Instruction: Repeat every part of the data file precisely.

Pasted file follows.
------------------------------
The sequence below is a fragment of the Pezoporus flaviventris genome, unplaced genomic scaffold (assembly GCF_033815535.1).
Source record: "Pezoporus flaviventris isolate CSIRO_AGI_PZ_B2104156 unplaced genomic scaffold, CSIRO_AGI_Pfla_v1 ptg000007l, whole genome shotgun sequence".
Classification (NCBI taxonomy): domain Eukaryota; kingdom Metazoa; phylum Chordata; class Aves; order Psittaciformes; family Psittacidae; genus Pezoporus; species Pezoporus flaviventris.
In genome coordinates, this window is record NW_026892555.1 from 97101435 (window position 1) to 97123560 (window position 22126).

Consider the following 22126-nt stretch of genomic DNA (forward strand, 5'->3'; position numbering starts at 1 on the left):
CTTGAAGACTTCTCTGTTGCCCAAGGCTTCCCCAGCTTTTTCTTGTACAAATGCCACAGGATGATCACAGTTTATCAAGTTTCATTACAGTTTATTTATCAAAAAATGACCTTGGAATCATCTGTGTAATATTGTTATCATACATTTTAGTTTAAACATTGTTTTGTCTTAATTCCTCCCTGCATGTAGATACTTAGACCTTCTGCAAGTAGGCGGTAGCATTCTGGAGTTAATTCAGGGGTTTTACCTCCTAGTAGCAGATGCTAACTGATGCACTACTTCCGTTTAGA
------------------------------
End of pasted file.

The sequence below is a fragment of the Pezoporus flaviventris genome, unplaced genomic scaffold (assembly GCF_033815535.1).
Source record: "Pezoporus flaviventris isolate CSIRO_AGI_PZ_B2104156 unplaced genomic scaffold, CSIRO_AGI_Pfla_v1 ptg000007l, whole genome shotgun sequence".
Classification (NCBI taxonomy): domain Eukaryota; kingdom Metazoa; phylum Chordata; class Aves; order Psittaciformes; family Psittacidae; genus Pezoporus; species Pezoporus flaviventris.
In genome coordinates, this window is record NW_026892555.1 from 97101435 (window position 1) to 97123560 (window position 22126).

Consider the following 22126-nt stretch of genomic DNA (forward strand, 5'->3'; position numbering starts at 1 on the left):
CTTGAAGACTTCTCTGTTGCCCAAGGCTTCCCCAGCTTTTTCTTGTACAAATGCCACAGGATGATCACAGTTTATCAAGTTTCATTACAGTTTATTTATCAAAAAATGACCTTGGAATCATCTGTGTAATATTGTTATCATACATTTTAGTTTAAACATTGTTTTGTCTTAATTCCTCCCTGCATGTAGATACTTAGACCTTCTGCAAGTAGGCGGTAGCATTCTGGAGTTAATTCAGGGGTTTTACCTCCTAGTAGCAGATGCTAACTGATGCACTACTTCCGTTTAGA